MDUFA for Another Five Years

Aug 7th, 2012 | By | Category: FDA

August 6, 2012 ~ The U.S. Food and Drug Administration (FDA) has a renewed source of funding for the review of medical devices, at least for the next five years.

On October 1, 2012 the Medical Device User Fee Amendments of 2012 or MDUFA III will go into effect. It will expire October 1, 2017.

The medical device industry, makers of defibrillators, surgical mesh, and catheters is taxed when a company is established or it registers a product for approval with the FDA. MDUFA It is an agreement between the agency and medical device industry with industry paying for its own regulation.

The MDUFA III authorization allows the FDA to collect about $595 million over five years from industry with the funding to partially go to hire about 200 full-time workers over that time period, according to the FDA’s website, here.

User fees were established by Congress in 2002 and are set under the Food Drug & Cosmetic Act, depending on each different type of submission.

However consumer groups argue that MDUFA III gives medical device companies a fast track avenue to approvals for some products in exchange for the higher user fees.

Consumer Union’s Safe Patient Project (here) argued that the politically powerful medical device industry successfully blocked much needed patient protections from the House and Senate versions of MDUFA. See background story here.

Consumers Union also supported a timely post-market requirement that 522 safety review studies begin no later than 15 months after they are ordered. The FDA does have the authorization to order a postmarket study if a medical device begins to show complications and typically requires the manufacturer to begin monitoring patient injuries after they’ve been implanted with the device. As it now stands there is a rather casual attitude toward manufacturers who get to their study plan on their own schedule.

The bill also gives the FDA authority to stop clinical trials if they pose too great a risk to the public.

What the bill doesn’t do

It doesn’t allow the FDA to reject an application for a new device if the agency suspects a device will not be approved based on a questionable history. A device maker may apply for an Investigational Device Exemption and now the agency cannot reject that application.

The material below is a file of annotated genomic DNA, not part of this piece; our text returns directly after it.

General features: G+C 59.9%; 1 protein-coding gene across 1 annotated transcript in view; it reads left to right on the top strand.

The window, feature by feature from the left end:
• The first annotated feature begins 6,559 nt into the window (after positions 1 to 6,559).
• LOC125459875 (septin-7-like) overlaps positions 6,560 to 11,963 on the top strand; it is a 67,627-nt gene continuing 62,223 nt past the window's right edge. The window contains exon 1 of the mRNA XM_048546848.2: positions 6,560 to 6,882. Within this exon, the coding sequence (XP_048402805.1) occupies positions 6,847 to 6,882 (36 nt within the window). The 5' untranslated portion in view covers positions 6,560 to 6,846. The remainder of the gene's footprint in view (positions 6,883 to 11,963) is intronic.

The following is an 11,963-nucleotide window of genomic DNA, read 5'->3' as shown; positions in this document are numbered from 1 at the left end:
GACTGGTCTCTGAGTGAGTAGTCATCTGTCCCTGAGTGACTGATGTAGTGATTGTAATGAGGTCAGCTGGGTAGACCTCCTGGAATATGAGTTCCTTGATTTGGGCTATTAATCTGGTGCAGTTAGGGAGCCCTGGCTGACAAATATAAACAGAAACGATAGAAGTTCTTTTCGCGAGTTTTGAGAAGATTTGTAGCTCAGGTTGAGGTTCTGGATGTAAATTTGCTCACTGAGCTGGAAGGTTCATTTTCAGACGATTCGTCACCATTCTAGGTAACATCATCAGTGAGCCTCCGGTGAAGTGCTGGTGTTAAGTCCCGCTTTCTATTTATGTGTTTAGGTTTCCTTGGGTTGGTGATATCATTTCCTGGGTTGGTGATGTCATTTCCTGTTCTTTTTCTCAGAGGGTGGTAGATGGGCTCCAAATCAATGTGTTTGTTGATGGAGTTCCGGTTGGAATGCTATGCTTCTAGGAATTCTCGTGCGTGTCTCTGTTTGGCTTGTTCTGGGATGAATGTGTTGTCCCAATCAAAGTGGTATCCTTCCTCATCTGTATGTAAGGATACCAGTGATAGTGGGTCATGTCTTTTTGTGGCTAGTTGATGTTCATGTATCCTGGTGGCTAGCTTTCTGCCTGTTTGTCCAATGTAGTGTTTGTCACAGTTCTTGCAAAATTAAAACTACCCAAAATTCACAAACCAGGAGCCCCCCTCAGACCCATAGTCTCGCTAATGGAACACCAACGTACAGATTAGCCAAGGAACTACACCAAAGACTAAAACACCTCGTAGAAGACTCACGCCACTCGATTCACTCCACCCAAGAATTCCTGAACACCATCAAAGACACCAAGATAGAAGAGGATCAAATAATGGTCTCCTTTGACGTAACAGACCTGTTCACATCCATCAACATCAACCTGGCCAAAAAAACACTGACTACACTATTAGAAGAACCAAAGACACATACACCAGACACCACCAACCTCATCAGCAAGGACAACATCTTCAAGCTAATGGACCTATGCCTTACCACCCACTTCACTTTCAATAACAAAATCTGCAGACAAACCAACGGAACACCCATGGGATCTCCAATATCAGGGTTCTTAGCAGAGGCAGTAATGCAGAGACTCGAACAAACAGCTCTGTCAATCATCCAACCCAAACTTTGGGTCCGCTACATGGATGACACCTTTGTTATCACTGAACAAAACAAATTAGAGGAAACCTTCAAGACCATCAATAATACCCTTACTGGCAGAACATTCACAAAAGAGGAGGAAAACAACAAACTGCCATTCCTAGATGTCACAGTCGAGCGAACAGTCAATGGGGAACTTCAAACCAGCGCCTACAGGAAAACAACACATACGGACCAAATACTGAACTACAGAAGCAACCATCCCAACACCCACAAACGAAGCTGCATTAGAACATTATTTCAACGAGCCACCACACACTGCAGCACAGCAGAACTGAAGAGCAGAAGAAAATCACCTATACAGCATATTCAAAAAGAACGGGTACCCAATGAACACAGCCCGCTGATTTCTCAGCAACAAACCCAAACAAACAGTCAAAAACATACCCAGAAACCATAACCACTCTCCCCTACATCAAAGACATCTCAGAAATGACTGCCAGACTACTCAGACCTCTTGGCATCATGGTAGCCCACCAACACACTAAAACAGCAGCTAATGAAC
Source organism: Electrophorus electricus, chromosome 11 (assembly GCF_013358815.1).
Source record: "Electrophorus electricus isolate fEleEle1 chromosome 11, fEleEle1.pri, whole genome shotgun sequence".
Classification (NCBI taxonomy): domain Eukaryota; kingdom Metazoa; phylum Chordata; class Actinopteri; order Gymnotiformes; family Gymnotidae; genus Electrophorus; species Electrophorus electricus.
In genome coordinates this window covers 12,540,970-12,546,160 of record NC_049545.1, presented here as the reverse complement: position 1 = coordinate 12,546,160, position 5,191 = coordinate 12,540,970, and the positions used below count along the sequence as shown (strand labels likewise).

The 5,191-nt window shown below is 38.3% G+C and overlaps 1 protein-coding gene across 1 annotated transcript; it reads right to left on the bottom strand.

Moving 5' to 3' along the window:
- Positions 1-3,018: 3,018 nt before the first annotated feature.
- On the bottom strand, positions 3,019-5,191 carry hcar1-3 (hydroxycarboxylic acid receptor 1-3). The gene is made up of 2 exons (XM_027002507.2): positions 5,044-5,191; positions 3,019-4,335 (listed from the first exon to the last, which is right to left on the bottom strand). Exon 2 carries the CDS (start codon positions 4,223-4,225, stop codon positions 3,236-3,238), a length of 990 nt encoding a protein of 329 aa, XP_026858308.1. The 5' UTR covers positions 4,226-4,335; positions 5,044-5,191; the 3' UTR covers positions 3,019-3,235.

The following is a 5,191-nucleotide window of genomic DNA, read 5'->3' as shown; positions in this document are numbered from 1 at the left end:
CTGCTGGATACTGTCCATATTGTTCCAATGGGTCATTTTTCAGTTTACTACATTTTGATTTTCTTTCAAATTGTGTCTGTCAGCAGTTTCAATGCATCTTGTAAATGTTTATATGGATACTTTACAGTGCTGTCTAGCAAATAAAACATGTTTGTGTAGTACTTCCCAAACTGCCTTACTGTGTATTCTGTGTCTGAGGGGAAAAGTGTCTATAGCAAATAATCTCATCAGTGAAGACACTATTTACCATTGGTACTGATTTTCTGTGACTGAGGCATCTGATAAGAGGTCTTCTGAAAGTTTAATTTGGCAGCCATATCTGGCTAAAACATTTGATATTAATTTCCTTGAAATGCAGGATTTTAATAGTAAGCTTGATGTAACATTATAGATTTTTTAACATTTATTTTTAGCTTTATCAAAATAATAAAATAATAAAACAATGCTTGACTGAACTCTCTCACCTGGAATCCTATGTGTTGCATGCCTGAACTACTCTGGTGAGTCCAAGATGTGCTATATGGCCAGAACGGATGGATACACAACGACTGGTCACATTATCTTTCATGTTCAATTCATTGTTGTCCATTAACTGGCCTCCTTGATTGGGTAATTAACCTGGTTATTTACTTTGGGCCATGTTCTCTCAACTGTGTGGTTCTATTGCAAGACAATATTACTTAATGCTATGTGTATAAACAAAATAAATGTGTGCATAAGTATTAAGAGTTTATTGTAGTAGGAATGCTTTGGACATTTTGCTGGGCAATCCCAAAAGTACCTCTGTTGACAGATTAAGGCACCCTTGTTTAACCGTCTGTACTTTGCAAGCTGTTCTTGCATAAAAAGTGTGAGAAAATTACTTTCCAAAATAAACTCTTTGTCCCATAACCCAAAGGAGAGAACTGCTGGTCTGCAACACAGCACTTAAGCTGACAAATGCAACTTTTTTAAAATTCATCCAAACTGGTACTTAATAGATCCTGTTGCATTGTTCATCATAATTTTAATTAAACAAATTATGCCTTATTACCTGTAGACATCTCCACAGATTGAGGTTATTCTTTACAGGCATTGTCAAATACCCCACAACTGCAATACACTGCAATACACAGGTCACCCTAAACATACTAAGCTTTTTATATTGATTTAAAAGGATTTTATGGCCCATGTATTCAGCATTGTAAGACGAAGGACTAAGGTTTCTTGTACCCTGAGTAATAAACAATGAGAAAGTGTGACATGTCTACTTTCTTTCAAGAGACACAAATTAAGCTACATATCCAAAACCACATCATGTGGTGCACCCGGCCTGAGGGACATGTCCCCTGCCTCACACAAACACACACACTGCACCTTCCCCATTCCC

The bill also weakens standards that attempted to prevent conflict of interest on FDA panels that review medical devices and prescription drugs.  That is a reversal from what was adopted by Congress five years ago.

Rep. Edward Markey’s Sound Devices Act was defeated in the House before MDUFA was ever approved. Background story here.

It would have disallowed a defective and recalled medical device to serve as a predicate upon which to approve future devices.

The ProteGen vaginal mesh served as a predicate device for almost every synthetic vaginal mesh on the market. Unfortunately the Boston Scientific polypropylene mesh was recalled from the market for safety concerns in 1999. That recall didn’t stop it from continuously being named as the device that new ones seeking approval named as a “substantial equivalent”- the requirement under the FDA’s 510(k) approval process.

What did survive in MDUFA III was an ability by the FDA to reclassify problem devices once the agency realizes there is a problem with a defective device.  That also means the future applications of a similar medical device will be more heavily scrutinized.

Also still alive is a requirement that the FDA issue regulations within six months to establish a Unique Device Identification (UDI) System for life sustaining implantable medical devices. The UDI system must be implemented within two years of finalizing the regulations.

It is not unlike a VIN number on your vehicle that allows a car manufacturer to alert you if there is a recall and to track the car to see if the necessary improvements have been made. #

 

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We hope you find this a helpful resource. National News Editor, Jane Akre, began MDND with the hope of providing the latest news, information and perspective from the regulatory, industry and patient point of view, something that goes under-reported in much of the coverage of medical devices. The public is just now becoming aware that many devices do not undergo the same scrutiny as prescription drugs and are instead grandfathered in under an FDA loophole that has gone largely unchanged since the 1970s. As a result, patients become the post-market clinical trial subjects, and many suffer devastating and permanent injuries.